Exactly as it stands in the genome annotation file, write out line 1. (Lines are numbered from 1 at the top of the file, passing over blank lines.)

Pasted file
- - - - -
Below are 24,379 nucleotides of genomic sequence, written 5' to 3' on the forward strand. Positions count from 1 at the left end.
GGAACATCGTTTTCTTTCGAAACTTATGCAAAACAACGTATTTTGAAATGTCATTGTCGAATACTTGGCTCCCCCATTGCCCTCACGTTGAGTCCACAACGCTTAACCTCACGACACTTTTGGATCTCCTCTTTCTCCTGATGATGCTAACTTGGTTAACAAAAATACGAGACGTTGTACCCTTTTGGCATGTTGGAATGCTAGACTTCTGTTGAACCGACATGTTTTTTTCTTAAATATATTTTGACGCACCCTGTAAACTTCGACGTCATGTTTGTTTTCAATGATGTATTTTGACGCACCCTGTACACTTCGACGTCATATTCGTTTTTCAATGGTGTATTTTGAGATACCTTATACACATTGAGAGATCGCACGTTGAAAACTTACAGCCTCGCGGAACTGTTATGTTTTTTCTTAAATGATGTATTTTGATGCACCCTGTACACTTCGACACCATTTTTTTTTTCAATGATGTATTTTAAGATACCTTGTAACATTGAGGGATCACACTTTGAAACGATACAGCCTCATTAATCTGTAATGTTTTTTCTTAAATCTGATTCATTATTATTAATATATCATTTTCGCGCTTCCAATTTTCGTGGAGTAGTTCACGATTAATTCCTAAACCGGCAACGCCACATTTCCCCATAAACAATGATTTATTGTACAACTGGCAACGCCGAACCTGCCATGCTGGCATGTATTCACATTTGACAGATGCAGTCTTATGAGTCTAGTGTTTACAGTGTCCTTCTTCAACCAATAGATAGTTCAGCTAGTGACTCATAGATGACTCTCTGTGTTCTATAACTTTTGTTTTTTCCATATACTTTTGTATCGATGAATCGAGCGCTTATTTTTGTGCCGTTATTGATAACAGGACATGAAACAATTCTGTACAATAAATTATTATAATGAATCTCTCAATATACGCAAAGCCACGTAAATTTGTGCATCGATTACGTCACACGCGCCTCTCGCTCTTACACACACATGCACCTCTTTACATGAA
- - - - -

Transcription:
Below are 24,379 nucleotides of genomic sequence, written 5' to 3' on the forward strand. Positions count from 1 at the left end.